CMC is an insurance agency that sells insurance products to car dealerships. Musgrave began working for CMC in 2011 as an independent contractor and, as its president, was responsible for managing CMC’s day-to-day operations. Musgrave signed a “Non-Compete Agreement” barring him from competing with CMC or soliciting its customers for a specified term. In August 2015, Musgrave began travelling to New Mexico to visit Tate Branch Automotive (“TBA”), a CMC client that owns several car dealerships. A short time later, Musgrave started assisting TBA with acquiring car dealerships. In December 2015, Musgrave resigned from CMC, but he continued to advise TBA on the acquisition of car dealerships. Continue Reading Texas Court of Appeals Finds Noncompete Agreement Inapplicable to Former President’s Post-Termination Activities Due to the Inexact Language of the Noncompete Period

shutterstock_306198368Apparently there may be some life left yet in the Massachusetts Legislature’s attempt to pass non-compete reform this year.  As we previously reported, the House and the Senate were unable to bridge their differences and agree on a compromise bill before the formal session wrapped up on July 31.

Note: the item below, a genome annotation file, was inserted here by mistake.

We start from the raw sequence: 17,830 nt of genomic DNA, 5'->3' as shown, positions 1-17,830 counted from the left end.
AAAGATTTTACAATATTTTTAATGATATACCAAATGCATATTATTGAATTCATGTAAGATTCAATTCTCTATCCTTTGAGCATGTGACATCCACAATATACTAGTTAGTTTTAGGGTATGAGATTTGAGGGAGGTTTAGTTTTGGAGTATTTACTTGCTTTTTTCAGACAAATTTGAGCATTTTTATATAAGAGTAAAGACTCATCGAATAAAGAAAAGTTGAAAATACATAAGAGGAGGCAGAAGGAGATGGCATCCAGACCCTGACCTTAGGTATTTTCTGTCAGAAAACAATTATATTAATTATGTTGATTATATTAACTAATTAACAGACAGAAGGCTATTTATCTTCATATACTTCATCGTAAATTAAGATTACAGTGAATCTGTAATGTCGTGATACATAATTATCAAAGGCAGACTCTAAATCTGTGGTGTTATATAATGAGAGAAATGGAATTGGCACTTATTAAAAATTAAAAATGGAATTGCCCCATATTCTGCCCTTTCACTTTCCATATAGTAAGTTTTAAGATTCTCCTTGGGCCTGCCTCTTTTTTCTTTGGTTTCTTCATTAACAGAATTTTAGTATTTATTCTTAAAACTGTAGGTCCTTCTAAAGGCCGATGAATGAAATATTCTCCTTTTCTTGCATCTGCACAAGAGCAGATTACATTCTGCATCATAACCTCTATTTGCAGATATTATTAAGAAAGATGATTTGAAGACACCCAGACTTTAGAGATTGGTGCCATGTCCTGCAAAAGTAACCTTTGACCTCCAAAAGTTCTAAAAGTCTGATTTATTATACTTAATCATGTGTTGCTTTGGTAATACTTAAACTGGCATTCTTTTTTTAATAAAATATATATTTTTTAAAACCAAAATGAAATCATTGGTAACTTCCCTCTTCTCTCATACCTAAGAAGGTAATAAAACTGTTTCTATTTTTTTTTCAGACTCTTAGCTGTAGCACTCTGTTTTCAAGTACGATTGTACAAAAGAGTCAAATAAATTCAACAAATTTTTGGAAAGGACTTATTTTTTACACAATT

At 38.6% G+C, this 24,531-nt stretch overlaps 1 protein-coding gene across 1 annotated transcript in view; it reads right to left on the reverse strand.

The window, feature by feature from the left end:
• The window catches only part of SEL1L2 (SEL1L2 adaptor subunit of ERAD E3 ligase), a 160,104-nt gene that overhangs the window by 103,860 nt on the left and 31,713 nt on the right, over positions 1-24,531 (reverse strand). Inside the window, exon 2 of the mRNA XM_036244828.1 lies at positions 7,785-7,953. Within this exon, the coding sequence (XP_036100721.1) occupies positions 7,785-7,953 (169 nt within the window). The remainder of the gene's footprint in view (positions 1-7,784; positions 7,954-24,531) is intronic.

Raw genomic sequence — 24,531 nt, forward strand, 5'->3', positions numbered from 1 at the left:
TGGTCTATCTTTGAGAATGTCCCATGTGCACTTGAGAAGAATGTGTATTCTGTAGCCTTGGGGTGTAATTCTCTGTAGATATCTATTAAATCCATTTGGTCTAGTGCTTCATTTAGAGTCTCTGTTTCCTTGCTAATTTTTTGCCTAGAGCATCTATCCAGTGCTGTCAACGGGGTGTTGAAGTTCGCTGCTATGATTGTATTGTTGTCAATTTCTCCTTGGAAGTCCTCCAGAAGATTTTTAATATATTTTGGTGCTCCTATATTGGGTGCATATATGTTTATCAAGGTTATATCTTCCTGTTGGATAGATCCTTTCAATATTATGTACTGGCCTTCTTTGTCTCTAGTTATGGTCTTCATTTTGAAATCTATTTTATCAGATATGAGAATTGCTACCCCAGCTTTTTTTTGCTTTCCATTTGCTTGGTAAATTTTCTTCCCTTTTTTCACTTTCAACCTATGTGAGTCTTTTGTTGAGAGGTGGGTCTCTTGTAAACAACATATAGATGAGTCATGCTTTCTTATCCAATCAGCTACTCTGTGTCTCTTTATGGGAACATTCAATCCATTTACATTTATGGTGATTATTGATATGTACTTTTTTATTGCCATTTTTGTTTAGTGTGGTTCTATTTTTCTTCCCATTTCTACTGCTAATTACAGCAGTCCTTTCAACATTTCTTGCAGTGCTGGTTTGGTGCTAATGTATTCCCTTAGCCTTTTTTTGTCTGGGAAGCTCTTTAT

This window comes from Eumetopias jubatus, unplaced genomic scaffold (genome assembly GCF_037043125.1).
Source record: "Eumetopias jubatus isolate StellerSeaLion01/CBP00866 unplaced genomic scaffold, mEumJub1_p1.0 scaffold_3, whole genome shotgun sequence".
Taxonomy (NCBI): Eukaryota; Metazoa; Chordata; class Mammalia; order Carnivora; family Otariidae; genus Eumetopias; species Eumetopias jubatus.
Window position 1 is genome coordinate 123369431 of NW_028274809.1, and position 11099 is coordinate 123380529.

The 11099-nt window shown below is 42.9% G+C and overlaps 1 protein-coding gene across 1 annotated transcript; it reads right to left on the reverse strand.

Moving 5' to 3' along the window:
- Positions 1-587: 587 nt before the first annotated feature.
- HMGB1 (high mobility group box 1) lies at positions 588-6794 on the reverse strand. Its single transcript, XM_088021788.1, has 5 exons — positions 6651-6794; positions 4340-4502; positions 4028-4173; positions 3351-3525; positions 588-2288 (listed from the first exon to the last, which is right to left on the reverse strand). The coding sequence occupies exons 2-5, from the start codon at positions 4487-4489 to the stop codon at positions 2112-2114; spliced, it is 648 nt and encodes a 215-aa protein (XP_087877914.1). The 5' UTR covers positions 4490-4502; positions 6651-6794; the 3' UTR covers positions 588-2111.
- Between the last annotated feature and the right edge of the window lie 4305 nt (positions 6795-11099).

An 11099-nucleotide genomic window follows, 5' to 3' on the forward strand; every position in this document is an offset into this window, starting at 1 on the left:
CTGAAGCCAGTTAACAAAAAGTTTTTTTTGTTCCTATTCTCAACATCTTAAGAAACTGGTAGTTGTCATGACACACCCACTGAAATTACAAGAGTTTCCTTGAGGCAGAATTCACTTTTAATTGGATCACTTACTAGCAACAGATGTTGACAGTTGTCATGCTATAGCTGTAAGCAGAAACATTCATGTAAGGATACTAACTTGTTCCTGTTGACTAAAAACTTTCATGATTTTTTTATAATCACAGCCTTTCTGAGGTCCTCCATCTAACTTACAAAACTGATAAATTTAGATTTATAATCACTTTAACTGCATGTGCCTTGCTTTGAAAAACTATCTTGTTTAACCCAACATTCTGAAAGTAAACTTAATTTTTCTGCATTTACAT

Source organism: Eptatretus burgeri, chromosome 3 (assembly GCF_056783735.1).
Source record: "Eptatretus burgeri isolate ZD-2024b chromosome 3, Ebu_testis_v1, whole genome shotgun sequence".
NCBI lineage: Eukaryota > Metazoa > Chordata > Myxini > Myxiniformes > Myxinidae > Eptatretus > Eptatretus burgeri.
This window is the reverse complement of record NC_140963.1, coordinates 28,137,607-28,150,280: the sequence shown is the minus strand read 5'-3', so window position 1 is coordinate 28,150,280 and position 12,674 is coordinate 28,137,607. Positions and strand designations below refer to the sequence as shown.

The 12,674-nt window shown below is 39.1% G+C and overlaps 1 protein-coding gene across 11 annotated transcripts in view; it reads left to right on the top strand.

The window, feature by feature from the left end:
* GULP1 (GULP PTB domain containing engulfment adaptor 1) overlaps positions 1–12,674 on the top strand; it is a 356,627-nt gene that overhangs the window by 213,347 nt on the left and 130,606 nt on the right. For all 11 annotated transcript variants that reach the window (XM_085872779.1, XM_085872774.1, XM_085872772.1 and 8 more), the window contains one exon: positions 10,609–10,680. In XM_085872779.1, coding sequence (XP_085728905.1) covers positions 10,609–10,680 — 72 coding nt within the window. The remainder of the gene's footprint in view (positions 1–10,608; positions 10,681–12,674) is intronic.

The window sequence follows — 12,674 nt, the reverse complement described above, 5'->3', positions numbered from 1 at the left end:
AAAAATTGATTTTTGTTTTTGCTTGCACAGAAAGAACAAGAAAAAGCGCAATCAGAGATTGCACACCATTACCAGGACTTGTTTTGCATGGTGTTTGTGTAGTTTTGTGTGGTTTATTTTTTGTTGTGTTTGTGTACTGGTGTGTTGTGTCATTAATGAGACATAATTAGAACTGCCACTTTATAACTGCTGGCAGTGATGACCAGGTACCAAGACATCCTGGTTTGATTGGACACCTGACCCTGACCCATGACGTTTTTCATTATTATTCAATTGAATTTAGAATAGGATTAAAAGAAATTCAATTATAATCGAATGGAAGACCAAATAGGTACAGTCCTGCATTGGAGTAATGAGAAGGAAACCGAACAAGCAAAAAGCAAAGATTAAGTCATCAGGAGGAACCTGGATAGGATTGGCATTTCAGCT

According to the Boston Business Journal, however, “House and Senate leaders involved in the negotiations that came up just short at the close of formal sessions in July have continued talking, with a White House summit on non-competes serving as a spark plug to rekindle some hope that a compromise could still be brokered.”  Among other differences, the Senate bill would have limited non-compete agreements to three months, whereas the House version had a one year limit.  Both versions also provided for garden leave clauses, wherein an employee is paid during the restricted period, but the House set the compensation during the garden leave at 50% and the Senate recommended 100%.  The major disagreement, however, was over language that would have allowed both the employer and the employee to substitute garden leave pay for a different, mutually agreed upon, arrangement negotiated at the commencement of employment.  Even if a compromise deal is reached by the House and the Senate before the end of the year, it may be difficult to get passed in the full Legislature, as a single lawmaker can defeat any bill during an informal session by simply objecting to it.